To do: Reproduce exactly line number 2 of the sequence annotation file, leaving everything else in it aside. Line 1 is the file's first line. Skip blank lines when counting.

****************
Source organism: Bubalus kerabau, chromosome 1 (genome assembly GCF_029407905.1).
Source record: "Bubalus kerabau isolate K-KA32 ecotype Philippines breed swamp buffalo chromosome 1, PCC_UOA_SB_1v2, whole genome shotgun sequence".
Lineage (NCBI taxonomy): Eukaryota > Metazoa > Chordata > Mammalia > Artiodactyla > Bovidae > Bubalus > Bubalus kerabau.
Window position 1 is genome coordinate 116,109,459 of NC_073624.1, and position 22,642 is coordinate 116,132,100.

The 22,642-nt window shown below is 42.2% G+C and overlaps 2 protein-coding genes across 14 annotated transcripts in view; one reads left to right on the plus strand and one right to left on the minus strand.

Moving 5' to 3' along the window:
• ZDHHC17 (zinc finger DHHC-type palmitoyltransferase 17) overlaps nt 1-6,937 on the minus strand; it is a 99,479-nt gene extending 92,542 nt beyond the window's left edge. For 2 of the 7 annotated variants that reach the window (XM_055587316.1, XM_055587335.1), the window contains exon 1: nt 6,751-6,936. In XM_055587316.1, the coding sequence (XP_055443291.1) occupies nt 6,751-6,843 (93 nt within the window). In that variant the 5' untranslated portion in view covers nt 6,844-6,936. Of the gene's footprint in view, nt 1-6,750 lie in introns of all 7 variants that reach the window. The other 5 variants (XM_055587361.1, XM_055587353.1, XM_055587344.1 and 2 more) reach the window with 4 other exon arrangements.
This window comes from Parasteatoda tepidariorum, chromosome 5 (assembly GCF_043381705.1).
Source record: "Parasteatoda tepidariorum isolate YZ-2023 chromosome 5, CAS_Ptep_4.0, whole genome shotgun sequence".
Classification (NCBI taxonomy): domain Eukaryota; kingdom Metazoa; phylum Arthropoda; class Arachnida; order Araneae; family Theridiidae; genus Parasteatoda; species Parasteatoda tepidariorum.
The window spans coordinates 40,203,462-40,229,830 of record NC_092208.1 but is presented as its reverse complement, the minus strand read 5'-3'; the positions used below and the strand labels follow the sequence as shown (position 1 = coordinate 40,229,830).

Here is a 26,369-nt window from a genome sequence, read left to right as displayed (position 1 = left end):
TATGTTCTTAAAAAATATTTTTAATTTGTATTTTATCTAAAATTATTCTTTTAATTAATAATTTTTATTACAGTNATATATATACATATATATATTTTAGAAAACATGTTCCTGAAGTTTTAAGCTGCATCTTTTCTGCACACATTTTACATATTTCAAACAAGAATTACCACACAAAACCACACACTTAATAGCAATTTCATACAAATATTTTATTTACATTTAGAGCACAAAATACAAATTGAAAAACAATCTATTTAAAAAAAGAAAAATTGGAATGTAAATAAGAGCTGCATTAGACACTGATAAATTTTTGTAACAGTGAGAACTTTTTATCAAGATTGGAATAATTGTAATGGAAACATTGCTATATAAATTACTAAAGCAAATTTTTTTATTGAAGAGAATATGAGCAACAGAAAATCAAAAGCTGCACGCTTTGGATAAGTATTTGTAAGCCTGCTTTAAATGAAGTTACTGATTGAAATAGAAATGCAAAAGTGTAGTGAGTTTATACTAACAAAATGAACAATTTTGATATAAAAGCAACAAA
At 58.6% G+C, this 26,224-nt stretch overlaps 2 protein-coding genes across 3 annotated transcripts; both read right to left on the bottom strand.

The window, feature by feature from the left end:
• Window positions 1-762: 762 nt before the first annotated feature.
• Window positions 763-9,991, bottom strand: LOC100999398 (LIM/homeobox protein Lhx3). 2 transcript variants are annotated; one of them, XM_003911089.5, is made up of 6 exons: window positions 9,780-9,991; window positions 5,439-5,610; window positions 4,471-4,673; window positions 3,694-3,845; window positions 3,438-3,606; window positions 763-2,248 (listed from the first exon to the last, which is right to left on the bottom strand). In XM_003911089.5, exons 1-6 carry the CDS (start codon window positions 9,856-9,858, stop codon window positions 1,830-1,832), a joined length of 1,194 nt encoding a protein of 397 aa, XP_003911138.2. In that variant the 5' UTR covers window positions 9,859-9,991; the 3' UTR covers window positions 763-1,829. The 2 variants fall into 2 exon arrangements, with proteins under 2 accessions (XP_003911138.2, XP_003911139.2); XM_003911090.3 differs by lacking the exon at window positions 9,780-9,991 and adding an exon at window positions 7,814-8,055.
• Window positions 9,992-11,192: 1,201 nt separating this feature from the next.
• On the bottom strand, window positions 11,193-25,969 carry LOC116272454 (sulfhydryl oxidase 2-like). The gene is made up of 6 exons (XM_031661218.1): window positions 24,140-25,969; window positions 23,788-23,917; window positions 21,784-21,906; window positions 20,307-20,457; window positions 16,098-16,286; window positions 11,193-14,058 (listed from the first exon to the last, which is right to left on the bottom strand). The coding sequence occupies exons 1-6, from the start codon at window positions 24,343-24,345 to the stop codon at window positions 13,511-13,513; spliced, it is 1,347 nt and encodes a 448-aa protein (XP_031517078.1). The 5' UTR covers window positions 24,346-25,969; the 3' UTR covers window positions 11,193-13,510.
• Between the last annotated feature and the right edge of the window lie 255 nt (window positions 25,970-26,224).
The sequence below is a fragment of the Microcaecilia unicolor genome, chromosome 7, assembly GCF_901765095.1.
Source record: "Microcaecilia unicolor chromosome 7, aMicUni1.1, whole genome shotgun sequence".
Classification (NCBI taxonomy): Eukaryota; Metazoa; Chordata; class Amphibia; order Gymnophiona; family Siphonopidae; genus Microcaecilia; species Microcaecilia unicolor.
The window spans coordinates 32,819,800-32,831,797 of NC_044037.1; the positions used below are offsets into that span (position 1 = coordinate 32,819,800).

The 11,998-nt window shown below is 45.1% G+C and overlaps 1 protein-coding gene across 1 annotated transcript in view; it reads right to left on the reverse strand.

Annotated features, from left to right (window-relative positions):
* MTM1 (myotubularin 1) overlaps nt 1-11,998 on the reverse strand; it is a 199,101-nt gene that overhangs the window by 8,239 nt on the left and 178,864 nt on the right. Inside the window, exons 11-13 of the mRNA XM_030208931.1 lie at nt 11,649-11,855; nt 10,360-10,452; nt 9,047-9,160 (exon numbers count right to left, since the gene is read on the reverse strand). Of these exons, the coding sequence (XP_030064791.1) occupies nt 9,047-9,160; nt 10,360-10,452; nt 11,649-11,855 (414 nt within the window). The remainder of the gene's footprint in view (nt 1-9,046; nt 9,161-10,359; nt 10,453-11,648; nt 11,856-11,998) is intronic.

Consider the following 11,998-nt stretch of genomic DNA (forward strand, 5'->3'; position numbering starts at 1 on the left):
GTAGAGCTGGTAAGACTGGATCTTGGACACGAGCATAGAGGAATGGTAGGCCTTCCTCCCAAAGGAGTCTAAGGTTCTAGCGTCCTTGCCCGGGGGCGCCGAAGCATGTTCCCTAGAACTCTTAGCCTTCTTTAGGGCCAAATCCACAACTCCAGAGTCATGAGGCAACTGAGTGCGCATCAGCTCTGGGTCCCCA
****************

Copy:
Source record: "Bubalus kerabau isolate K-KA32 ecotype Philippines breed swamp buffalo chromosome 1, PCC_UOA_SB_1v2, whole genome shotgun sequence".